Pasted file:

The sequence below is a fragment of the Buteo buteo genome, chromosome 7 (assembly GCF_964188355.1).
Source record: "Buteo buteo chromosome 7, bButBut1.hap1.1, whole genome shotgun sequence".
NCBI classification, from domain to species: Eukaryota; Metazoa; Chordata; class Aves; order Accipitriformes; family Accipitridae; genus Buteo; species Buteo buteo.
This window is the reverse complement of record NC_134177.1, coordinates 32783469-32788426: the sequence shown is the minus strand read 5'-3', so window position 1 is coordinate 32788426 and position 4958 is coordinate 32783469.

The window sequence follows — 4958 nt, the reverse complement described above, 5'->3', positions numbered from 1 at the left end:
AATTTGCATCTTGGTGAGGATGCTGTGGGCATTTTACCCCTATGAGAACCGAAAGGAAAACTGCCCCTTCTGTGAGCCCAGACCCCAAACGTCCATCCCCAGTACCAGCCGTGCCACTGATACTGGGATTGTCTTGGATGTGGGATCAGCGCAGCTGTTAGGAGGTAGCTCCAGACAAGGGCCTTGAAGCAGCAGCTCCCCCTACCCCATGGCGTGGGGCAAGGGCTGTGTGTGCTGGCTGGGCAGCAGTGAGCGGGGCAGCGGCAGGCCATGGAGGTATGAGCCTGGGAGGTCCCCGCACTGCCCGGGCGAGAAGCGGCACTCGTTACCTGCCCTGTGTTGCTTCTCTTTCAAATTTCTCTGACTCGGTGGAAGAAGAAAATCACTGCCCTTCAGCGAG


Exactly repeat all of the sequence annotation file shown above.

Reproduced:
The sequence below is a fragment of the Buteo buteo genome, chromosome 7 (assembly GCF_964188355.1).
Source record: "Buteo buteo chromosome 7, bButBut1.hap1.1, whole genome shotgun sequence".
NCBI classification, from domain to species: Eukaryota; Metazoa; Chordata; class Aves; order Accipitriformes; family Accipitridae; genus Buteo; species Buteo buteo.
This window is the reverse complement of record NC_134177.1, coordinates 32783469-32788426: the sequence shown is the minus strand read 5'-3', so window position 1 is coordinate 32788426 and position 4958 is coordinate 32783469.

The window sequence follows — 4958 nt, the reverse complement described above, 5'->3', positions numbered from 1 at the left end:
AATTTGCATCTTGGTGAGGATGCTGTGGGCATTTTACCCCTATGAGAACCGAAAGGAAAACTGCCCCTTCTGTGAGCCCAGACCCCAAACGTCCATCCCCAGTACCAGCCGTGCCACTGATACTGGGATTGTCTTGGATGTGGGATCAGCGCAGCTGTTAGGAGGTAGCTCCAGACAAGGGCCTTGAAGCAGCAGCTCCCCCTACCCCATGGCGTGGGGCAAGGGCTGTGTGTGCTGGCTGGGCAGCAGTGAGCGGGGCAGCGGCAGGCCATGGAGGTATGAGCCTGGGAGGTCCCCGCACTGCCCGGGCGAGAAGCGGCACTCGTTACCTGCCCTGTGTTGCTTCTCTTTCAAATTTCTCTGACTCGGTGGAAGAAGAAAATCACTGCCCTTCAGCGAG